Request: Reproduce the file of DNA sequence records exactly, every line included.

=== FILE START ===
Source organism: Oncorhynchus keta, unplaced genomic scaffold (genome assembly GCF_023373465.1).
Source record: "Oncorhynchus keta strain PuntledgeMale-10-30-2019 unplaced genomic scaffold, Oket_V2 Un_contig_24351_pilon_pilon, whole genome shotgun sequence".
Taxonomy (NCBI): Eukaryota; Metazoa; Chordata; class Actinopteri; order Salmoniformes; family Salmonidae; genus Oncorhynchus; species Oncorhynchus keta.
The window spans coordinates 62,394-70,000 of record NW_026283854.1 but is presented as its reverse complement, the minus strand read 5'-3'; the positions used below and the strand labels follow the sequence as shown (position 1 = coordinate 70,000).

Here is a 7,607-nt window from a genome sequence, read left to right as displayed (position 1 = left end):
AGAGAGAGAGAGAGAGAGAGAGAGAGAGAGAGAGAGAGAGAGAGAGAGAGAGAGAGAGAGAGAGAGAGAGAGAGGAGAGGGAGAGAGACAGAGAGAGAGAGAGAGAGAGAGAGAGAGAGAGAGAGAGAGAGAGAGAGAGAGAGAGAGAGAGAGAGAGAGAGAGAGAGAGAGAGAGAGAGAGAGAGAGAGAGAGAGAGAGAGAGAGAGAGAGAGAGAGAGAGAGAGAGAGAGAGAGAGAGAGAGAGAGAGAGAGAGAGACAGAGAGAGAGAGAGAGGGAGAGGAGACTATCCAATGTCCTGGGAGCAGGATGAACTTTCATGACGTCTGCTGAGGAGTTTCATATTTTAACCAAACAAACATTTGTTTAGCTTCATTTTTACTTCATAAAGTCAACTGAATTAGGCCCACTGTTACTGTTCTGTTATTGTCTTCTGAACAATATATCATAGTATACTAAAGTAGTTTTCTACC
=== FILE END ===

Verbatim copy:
Source organism: Oncorhynchus keta, unplaced genomic scaffold (genome assembly GCF_023373465.1).
Source record: "Oncorhynchus keta strain PuntledgeMale-10-30-2019 unplaced genomic scaffold, Oket_V2 Un_contig_24351_pilon_pilon, whole genome shotgun sequence".
Taxonomy (NCBI): Eukaryota; Metazoa; Chordata; class Actinopteri; order Salmoniformes; family Salmonidae; genus Oncorhynchus; species Oncorhynchus keta.
The window spans coordinates 62,394-70,000 of record NW_026283854.1 but is presented as its reverse complement, the minus strand read 5'-3'; the positions used below and the strand labels follow the sequence as shown (position 1 = coordinate 70,000).

Here is a 7,607-nt window from a genome sequence, read left to right as displayed (position 1 = left end):
AGAGAGAGAGAGAGAGAGAGAGAGAGAGAGAGAGAGAGAGAGAGAGAGAGAGAGAGAGAGAGAGAGAGAGAGAGGAGAGGGAGAGAGACAGAGAGAGAGAGAGAGAGAGAGAGAGAGAGAGAGAGAGAGAGAGAGAGAGAGAGAGAGAGAGAGAGAGAGAGAGAGAGAGAGAGAGAGAGAGAGAGAGAGAGAGAGAGAGAGAGAGAGAGAGAGAGAGAGAGAGAGAGAGAGAGAGAGAGAGAGAGAGAGAGAGAGAGACAGAGAGAGAGAGAGAGGGAGAGGAGACTATCCAATGTCCTGGGAGCAGGATGAACTTTCATGACGTCTGCTGAGGAGTTTCATATTTTAACCAAACAAACATTTGTTTAGCTTCATTTTTACTTCATAAAGTCAACTGAATTAGGCCCACTGTTACTGTTCTGTTATTGTCTTCTGAACAATATATCATAGTATACTAAAGTAGTTTTCTACC